Articles in Recipes
“Wild rice” is not actually rice at all, but the seed of a marsh grass native to the northern Great Lakes. Its nutty flavour and chewy texture makes a great addition to rice pilafs or simply cooked along with brown rice.
This recipe, using Suma organic Buckwheat is from the new Suma cookbook available free with any order (BK028)
Buckwheat is not a grain but actually an edible seed. Nutritionally, it is close to wheat but contains …
This is one of my favourite recipes for couscous, the aromatic spices combine really well with contrasting textures of the couscous and the chickpeas.
Whole wheat grains are a good source of complex carbohydrates, various vitamins and minerals and are naturally high in fibre and low in fat. You can eat whole grains plain, add them to other dishes such as soups or stews or use them as ingredients in baked dishes.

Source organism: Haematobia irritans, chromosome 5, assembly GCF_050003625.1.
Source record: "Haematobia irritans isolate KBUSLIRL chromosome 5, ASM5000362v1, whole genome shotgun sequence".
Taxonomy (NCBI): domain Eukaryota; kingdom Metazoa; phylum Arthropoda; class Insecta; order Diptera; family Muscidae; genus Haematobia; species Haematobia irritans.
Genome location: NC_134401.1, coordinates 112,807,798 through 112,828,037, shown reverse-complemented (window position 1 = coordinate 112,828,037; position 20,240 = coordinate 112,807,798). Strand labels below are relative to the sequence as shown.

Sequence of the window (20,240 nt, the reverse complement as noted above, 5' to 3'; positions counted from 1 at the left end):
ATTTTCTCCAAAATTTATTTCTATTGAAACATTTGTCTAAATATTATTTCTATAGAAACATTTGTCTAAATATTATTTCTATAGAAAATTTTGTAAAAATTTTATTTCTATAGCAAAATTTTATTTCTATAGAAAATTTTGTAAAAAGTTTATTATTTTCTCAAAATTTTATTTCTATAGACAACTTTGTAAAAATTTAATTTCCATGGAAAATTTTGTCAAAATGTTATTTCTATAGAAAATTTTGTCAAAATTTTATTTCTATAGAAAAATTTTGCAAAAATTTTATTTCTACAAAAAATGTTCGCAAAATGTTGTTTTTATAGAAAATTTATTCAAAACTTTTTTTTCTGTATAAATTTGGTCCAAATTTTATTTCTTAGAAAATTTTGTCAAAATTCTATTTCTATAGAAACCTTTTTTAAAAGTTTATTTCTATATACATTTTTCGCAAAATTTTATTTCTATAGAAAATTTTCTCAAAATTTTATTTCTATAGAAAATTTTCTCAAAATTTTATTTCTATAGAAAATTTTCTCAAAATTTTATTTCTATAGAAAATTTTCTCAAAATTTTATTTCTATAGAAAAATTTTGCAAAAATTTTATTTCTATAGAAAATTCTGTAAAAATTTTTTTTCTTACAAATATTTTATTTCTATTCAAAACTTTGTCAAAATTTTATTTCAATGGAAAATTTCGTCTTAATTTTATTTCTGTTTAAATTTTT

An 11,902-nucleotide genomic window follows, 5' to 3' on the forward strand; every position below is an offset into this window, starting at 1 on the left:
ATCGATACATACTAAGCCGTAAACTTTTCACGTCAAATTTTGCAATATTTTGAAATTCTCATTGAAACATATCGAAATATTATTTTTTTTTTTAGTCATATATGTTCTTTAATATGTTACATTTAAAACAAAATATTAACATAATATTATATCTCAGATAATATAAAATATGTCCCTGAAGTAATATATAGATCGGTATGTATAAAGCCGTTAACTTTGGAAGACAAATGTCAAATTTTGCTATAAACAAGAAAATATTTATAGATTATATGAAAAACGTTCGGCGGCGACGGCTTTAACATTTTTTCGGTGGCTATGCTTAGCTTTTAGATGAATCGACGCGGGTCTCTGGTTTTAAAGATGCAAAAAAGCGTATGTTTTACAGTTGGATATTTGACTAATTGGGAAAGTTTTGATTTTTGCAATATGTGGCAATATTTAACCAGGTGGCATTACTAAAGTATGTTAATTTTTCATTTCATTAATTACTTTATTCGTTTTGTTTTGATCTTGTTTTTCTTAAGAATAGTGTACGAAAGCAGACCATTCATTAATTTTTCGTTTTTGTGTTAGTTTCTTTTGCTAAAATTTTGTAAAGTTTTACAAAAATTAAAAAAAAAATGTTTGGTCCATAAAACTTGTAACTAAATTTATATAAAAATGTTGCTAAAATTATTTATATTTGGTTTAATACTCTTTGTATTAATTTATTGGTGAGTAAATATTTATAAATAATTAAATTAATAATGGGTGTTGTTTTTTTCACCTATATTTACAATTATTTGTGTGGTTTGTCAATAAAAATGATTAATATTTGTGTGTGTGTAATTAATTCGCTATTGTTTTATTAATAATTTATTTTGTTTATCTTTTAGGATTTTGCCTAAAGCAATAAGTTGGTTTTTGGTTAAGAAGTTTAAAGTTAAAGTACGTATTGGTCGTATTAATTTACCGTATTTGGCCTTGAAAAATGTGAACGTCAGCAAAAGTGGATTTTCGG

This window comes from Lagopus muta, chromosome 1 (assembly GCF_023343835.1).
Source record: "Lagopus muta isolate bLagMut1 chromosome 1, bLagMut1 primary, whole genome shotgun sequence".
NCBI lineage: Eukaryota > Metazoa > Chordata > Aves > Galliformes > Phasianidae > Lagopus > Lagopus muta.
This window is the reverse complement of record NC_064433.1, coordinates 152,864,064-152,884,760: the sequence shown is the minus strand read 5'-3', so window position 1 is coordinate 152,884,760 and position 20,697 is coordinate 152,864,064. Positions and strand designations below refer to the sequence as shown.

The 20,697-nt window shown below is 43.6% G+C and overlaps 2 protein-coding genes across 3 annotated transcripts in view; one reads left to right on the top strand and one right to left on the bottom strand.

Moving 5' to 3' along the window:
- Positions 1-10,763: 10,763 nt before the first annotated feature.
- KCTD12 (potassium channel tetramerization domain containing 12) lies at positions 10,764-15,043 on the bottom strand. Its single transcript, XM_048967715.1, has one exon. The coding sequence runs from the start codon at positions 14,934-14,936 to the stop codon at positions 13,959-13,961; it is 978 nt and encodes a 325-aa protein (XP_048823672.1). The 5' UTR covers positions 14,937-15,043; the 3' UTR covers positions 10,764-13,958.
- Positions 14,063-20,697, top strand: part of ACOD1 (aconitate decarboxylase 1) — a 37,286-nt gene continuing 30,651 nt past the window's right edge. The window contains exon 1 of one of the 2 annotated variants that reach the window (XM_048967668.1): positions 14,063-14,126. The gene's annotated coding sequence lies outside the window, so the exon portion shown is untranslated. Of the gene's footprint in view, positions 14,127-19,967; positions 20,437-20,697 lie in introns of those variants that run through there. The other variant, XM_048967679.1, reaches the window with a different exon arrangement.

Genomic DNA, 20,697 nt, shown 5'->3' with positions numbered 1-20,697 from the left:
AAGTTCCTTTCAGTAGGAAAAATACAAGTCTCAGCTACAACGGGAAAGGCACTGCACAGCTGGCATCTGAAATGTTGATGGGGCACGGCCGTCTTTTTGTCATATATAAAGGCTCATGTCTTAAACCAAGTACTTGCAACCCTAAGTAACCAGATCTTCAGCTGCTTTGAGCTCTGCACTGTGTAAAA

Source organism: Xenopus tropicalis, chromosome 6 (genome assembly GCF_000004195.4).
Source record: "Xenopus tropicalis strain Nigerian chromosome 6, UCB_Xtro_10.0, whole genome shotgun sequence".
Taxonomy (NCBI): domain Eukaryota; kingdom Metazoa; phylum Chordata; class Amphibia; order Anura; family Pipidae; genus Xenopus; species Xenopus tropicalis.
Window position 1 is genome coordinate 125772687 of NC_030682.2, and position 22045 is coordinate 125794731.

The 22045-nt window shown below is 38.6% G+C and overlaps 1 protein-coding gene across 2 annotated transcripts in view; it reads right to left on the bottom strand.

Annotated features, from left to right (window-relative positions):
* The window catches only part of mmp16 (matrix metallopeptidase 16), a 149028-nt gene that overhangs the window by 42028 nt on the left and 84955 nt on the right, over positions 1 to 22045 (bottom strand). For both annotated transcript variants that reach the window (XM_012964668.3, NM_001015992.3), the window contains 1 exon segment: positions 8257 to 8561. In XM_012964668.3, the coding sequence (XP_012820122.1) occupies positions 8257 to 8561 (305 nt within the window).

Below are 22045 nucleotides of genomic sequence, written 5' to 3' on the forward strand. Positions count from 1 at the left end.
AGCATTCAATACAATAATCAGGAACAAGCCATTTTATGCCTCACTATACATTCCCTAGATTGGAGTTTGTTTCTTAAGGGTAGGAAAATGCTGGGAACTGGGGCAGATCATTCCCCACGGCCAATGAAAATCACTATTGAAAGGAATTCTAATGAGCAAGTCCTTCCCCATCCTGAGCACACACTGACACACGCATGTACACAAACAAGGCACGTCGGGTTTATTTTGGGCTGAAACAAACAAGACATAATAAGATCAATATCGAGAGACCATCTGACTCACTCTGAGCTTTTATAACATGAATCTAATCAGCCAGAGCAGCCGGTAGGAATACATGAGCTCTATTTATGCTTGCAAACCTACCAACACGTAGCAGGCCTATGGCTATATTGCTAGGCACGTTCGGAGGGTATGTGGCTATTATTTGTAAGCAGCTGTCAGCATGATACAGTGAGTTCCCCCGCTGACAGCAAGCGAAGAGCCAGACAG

This recipe can be easily adapted to suit what’s available. Try swapping the courgette for broccoli or cauliflower (or even a combination of the two). If there’s no cottage cheese available I frequently use a mixture of crumbled plain tofu and crème fraiche.
Quinoa originates from the Inca people of South America, where it has been an important foodstuff for over 6,000 years. Today it is recognized in the western world for its high protein content and balanced set of amino acids. It is also gluten free and a good source of fibre, phosphorous, magnesium and iron. Simple to prepare, it is often used as a base for salads, but is also an ideal alternative to rice or couscous.
Barley is considered to be an excellent ingredient for providing soluble fibre, which helps to reduce cholesterol in the blood. It is also rich in niacin and iron.
Millet has a similar protein content to wheat, and is rich in B vitamins, calcium, iron, potassium and zinc. Millet is very versatile and is an ideal alternative to buckwheat, rice or quinoa. It is also gluten free.
Try our delicious vegetarian recipe for Nut and Lentil Roast in Filo pastry. Perfect for a vegetarian Sunday lunch. Submitted by Suma member, Julie Knott.
This vegan Christmas fruit cake recipe has been in Suma member Wendy Abbotts family for as long as she can remember. It doesn’t use eggs, and we’ve substituted the milk for soya milk. It’s really easy to make and uses lots of dried fruit and spices to create a rich delicious flavour.